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Old 10-02-2013, 08:06 PM   #1
vdubster
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Question source code vs others?


Hello everyone. I am planning on installing slackware distribution in a very near future. I was wondering what is a source code download. On their website I was trying to figure out what to download to get started. There are a few options and a couple of them say 'source code'. Some offer a full download without a source code. So what exactly is it? I have been using linux for a while but never really got under the hood of it so I just want to go all out and install something like slackware to gain knowledge about it. So anyway.. what is a source code?
Thank you everyone
 
Old 10-02-2013, 08:55 PM   #2
NoStressHQ
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Hello, Welcome to Slackware.

"On their website" ? Are you talking about slackware.com ?

Slackware is distributed already compiled, source code is available but it's often removed from DVD isos in order to save some space.

Does it answer your question ?

Bests.

Garry.
 
Old 10-02-2013, 08:57 PM   #3
ReaperX7
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Source code packages are basically the original developer released source code provided to build the package from scratch.

Slackware and many distributions offer what are called pre-built Binary packages to simply download and install.
 
Old 10-02-2013, 08:58 PM   #4
vdubster
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well i was just wondering what the 'source code' is in the first plays. I couldn't find the definition of the source code for the distros only for the packages. I understand that the source code is where you download a package and compile it yourself. But what is a distro source code? Is that where you have to compile every singe question? Hopefully this clarifies. I'm having a hard time even putting this question to work because I am clueless

hmmm... i think Reaper's answear pretty much answeared. But if there is anyone else that could add then please do so. Thank

Last edited by vdubster; 10-02-2013 at 08:59 PM.
 
Old 10-02-2013, 09:03 PM   #5
NoStressHQ
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Haha no... Source code means the "human readable code" that is written by developers before being processed (compiled) into binary machine code. So source code is some text file written in some "syntax" (like C/C++...). But machine doesn't understand "raw text", it means nothing for it. So we need to translate this human readable text file for the machine to be able to "understand" it (execute machine commands).

That's all. So you always have "source code" somewhere at the beginning of ANY program on ANY computer (is it you watch, your smartphone, Windows, Linux, MacOS, Photoshop, a Game,...)

For mainstream usage, and ease of use (and commercial/industrial purposes, like "closed source"), you often get already compiled (pre-build) binaries of programs.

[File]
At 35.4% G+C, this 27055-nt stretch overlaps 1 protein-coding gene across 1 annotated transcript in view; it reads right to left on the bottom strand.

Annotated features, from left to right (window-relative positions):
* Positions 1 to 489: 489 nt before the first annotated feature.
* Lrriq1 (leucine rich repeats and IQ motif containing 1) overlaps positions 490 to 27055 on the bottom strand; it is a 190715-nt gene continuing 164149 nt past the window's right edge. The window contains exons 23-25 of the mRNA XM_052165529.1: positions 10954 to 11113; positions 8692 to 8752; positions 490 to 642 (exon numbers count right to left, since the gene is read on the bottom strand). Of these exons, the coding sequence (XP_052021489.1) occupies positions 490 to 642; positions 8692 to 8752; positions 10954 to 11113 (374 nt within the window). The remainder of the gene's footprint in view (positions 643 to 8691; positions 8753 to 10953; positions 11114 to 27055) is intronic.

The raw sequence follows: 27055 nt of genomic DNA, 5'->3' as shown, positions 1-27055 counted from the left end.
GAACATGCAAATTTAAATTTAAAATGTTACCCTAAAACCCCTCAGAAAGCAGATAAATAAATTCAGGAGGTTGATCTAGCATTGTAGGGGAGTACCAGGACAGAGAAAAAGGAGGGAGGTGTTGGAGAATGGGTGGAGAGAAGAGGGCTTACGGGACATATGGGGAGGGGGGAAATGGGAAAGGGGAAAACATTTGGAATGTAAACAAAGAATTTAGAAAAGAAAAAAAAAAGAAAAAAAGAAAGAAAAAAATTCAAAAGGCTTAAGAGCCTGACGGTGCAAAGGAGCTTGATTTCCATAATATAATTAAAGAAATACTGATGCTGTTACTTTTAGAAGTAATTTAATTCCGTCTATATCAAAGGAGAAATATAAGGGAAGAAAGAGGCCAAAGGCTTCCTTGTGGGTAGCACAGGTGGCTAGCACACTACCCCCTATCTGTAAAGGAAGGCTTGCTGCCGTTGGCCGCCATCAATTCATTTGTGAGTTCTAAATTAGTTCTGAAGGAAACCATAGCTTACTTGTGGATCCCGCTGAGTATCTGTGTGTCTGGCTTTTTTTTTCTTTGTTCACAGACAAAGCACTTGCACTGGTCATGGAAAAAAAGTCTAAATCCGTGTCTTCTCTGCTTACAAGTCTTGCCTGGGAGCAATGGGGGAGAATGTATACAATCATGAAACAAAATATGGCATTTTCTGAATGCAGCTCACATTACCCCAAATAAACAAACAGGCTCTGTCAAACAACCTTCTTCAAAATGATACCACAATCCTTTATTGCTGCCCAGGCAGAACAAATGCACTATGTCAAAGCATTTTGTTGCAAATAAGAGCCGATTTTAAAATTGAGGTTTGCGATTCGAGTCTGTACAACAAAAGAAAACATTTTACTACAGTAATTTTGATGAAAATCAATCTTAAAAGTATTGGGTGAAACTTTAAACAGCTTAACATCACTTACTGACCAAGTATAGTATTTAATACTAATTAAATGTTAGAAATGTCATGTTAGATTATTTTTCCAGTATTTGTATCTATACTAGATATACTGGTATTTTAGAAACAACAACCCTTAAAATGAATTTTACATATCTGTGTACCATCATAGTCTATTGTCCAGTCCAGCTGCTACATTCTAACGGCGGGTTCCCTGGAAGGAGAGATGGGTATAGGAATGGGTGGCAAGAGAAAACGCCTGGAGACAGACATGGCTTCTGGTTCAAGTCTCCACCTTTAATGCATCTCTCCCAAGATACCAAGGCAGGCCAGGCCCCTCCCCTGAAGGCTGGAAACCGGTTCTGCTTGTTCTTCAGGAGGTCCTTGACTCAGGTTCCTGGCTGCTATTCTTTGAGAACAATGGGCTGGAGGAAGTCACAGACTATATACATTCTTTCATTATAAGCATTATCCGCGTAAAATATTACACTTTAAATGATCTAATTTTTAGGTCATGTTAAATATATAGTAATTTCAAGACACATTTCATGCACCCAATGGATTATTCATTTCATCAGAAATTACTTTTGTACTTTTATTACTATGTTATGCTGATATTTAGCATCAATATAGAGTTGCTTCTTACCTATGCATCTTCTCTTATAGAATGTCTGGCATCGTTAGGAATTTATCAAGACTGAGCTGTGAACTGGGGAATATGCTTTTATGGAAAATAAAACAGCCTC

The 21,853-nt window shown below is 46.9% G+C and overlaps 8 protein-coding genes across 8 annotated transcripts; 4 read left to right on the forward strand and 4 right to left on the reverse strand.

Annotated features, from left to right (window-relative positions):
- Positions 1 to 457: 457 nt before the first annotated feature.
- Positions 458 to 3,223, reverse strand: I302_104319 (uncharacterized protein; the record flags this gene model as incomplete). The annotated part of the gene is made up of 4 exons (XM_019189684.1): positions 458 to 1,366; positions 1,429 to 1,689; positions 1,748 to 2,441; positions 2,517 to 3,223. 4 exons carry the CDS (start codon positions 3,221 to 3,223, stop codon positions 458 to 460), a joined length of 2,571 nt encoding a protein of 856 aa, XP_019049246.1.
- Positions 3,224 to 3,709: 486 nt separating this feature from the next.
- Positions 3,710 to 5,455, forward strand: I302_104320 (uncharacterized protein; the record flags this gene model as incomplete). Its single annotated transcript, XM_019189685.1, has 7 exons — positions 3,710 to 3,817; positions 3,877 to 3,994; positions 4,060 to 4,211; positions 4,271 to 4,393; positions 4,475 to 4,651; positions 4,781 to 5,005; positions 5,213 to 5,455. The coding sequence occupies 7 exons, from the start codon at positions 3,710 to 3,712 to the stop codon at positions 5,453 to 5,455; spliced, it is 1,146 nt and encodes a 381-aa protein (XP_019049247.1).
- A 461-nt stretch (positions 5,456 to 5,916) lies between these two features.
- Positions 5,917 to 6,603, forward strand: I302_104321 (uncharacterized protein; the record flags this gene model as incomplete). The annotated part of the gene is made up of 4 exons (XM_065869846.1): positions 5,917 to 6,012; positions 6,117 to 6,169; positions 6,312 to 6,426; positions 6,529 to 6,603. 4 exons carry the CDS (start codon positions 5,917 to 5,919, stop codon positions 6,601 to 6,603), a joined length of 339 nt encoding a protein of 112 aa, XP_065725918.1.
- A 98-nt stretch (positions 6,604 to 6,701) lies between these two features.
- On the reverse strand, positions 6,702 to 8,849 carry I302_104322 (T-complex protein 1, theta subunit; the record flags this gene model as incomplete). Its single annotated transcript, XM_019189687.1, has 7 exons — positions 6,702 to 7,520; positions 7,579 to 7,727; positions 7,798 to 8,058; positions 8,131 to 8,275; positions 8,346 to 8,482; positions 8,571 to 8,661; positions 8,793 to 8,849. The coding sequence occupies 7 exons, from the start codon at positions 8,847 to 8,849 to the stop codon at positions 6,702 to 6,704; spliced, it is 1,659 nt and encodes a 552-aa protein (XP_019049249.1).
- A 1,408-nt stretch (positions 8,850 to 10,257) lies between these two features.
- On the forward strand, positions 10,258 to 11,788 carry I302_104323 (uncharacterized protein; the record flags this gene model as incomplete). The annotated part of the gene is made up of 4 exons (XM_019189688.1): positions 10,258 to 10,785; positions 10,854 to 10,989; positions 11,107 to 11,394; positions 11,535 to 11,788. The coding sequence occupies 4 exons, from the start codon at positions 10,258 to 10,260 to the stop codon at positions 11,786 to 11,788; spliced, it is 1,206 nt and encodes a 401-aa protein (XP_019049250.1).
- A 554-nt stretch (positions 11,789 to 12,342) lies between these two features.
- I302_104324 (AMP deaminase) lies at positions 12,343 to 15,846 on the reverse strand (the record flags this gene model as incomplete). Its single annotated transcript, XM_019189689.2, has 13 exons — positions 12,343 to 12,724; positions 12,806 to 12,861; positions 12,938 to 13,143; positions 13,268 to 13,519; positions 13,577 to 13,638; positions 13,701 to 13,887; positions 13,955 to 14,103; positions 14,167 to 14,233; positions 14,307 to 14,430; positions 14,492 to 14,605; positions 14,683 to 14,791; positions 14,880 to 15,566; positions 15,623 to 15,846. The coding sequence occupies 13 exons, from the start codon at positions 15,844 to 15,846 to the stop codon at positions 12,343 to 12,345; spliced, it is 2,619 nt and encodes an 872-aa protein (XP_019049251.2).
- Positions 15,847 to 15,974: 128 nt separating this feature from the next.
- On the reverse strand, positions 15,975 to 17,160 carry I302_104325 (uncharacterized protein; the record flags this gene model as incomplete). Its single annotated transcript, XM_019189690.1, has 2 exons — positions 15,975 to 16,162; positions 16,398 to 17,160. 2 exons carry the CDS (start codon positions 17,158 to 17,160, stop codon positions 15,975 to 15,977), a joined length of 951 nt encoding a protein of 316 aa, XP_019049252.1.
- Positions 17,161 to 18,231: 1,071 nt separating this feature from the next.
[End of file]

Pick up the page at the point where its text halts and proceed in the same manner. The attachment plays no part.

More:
Although on UNIX there is a tradition to have "open source" (it's not reduced to UNIX but it's a philosophy here), and you can recompile the program tweaking it to your need, or even "fix it" if you have the skills to do that.

Is it more clear ?

Cheers.
 
Old 10-02-2013, 09:42 PM   #6
frieza
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Quote:
Originally Posted by NoStressHQ View Post
Haha no... Source code means the "human readable code" that is written by developers before being processed (compiled) into binary machine code. So source code is some text file written in some "syntax" (like C/C++...). But machine doesn't understand "raw text", it means nothing for it. So we need to translate this human readable text file for the machine to be able to "understand" it (execute machine commands).

That's all. So you always have "source code" somewhere at the beginning of ANY program on ANY computer (is it you watch, your smartphone, Windows, Linux, MacOS, Photoshop, a Game,...)

For mainstream usage, and ease of use (and commercial/industrial purposes, like "closed source"), you often get already compiled (pre-build) binaries of programs.

Although on UNIX there is a tradition to have "open source" (it's not reduced to UNIX but it's a philosophy here), and you can recompile the program tweaking it to your need, or even "fix it" if you have the skills to do that.

Is it more clear ?

Cheers.
NoStressHQ pretty well summed it up, source code is the actual code written by the programmer. I might add, that some programs, particularly larger ones might have optional features that can be enabled/disabled at compile time, and different 'distributions' of Linux sometimes package the software with different features enabled/disabled in their releases, so sometimes to enable a certain feature that wasn't enabled by your distribution you can install the program from source.